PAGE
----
One in four people in the US have a disability that impacts a major part of their life according to a 2018 report by the Centers for Disease Control and Prevention. What if the dance world reflected that statistic?
Discussing Disability in Dance is a book project seeking to investigate and dismantle the language and stereotypes often used to describe dancers with disabilities. Spearheaded by Emmaly Wiederholt (founder/editor of Stance on Dance) and Silva Laukkanen (mixed abilities educator and podcaster) with guidance from Alice Sheppard (director of Kinetic Light) and illustrations by Liz Brent, the team is compiling interviews with various dancers with disabilities around the country and world, asking about training, access and press, as well as looking at the state of the field.
We hope this project provides each reader with the opportunity to give some thought as to what makes art truly inspirational, what makes technique useful and beautiful, what assumptions are commonly made about dancers’ bodies, and what a dance world that acknowledges, embraces and celebrates having 25 percent of its population have a disability might look like.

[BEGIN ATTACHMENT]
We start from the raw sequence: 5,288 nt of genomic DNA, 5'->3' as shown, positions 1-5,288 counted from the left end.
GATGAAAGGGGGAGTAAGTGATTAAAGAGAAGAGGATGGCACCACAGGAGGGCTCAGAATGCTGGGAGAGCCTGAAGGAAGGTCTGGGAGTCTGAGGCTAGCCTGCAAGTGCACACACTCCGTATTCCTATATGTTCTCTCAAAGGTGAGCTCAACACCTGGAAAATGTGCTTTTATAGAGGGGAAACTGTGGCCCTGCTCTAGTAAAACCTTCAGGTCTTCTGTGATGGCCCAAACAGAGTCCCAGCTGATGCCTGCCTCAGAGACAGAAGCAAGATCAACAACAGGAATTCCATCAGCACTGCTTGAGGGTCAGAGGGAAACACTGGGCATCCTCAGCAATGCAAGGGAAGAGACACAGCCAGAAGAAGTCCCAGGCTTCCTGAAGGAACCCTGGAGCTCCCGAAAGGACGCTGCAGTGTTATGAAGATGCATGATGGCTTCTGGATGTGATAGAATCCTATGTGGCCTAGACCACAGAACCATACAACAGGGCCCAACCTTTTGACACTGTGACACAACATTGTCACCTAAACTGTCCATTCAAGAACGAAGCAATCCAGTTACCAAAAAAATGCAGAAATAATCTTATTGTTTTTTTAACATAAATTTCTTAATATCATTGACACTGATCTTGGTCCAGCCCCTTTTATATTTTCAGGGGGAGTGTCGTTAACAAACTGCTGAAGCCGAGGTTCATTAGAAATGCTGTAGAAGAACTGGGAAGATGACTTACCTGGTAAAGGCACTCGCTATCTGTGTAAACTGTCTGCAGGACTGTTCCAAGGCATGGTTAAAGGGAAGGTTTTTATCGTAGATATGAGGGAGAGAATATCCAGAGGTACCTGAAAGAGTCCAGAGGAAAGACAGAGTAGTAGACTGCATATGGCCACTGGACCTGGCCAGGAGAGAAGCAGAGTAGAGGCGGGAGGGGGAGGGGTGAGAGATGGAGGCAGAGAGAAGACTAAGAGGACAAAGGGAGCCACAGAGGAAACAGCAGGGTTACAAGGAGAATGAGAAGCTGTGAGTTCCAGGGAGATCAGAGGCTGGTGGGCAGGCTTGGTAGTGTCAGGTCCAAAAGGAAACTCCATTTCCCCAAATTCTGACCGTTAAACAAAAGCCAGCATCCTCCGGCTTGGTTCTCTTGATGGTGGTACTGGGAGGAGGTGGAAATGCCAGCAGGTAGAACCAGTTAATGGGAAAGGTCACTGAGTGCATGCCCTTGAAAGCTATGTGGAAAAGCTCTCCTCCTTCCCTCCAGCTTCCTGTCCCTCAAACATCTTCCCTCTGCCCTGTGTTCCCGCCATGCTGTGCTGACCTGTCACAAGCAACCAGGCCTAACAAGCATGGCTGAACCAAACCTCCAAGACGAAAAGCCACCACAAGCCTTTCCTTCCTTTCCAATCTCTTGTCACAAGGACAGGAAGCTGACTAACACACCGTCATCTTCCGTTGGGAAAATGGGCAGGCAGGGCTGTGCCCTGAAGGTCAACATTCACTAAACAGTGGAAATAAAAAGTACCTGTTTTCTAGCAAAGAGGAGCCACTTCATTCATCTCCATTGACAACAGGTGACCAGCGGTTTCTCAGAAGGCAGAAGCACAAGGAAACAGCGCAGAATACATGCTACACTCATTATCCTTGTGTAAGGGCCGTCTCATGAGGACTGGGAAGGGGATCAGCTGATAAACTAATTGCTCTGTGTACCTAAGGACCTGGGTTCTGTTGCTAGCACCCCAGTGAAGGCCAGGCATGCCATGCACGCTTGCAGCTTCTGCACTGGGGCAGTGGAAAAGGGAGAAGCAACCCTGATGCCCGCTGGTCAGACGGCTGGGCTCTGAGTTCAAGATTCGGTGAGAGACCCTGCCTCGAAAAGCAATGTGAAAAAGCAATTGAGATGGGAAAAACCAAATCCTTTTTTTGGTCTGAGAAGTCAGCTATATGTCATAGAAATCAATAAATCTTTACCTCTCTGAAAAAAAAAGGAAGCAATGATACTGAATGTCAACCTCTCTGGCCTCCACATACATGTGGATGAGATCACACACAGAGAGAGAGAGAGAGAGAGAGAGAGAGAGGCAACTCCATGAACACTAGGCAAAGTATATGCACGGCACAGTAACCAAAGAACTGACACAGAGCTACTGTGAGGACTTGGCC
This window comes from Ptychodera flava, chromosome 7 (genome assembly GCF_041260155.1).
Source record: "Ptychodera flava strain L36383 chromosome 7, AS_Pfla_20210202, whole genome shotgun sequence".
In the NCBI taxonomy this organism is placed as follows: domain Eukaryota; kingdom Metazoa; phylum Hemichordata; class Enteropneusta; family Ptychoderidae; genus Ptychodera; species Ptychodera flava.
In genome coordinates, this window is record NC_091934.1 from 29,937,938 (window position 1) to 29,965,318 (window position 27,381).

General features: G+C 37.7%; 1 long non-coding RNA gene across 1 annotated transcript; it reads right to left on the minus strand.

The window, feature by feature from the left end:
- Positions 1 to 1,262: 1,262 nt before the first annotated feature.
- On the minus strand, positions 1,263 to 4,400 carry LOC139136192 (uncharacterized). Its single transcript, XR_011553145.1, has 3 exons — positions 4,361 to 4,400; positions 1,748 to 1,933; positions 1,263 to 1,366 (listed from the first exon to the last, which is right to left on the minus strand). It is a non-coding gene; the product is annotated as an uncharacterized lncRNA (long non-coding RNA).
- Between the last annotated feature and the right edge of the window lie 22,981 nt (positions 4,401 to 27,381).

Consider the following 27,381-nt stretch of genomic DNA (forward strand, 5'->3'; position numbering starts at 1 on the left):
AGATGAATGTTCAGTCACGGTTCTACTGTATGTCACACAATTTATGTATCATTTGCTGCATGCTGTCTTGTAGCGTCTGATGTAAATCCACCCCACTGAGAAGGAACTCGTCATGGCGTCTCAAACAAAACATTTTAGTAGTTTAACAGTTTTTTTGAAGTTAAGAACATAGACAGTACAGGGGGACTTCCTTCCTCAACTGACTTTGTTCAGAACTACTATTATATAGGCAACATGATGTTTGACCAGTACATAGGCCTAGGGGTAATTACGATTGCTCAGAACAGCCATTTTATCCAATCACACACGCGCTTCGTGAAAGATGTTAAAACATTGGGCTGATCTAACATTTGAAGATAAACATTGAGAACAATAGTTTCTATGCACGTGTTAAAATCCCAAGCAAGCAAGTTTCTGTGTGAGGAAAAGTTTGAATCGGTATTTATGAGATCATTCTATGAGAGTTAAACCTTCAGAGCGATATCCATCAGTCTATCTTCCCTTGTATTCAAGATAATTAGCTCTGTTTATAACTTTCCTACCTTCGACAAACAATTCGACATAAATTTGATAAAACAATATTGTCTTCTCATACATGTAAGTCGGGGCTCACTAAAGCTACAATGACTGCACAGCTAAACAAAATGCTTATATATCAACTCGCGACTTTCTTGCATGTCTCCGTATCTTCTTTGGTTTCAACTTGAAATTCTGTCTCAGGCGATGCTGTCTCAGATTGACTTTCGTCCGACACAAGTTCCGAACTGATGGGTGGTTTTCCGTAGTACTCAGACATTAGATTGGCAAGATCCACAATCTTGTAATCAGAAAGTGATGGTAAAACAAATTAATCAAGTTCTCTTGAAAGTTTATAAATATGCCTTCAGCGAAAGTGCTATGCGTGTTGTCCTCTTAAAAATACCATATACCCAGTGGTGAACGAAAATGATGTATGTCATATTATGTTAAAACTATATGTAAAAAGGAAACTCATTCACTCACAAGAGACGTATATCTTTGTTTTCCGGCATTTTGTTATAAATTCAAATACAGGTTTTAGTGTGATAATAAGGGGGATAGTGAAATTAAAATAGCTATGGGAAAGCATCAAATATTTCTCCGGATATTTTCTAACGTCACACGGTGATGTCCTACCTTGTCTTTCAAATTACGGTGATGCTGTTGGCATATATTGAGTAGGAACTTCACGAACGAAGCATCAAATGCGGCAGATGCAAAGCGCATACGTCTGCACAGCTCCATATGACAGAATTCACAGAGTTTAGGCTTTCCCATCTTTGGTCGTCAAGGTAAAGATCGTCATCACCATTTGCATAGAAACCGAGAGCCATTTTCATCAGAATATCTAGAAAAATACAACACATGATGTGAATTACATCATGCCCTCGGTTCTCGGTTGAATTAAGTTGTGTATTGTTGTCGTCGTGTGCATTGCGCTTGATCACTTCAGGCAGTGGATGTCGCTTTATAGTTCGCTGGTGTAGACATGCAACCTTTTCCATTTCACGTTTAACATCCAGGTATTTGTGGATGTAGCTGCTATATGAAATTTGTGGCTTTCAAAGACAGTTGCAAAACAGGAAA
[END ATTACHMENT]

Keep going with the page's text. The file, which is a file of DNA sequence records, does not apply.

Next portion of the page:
MARC BREW: “I Claim It: I Am A Disabled Man”
KITTY LUNN: “I’m Waiting for the World to Catch Up with Me”
TOBY MACNUTT: “It’s Both And”
HANNAH SAMPSON: “How We Respect and Treat Each Other”
ALICE SHEPPARD: “I Want to Build a Network of Legacy”
ELIZABETH WINKELAAR: “We’re Blowing Disability Out of the Water”
Image description: A figure drawn from the back is sitting in a wheelchair. One hand reaches down to the side of the chair where their hand connects with a blue pool. The other hand reaches up into the air with an open, extended palm. A red line runs from one hand through their back to the other. The figure’s face is lifted upward toward the extended palm.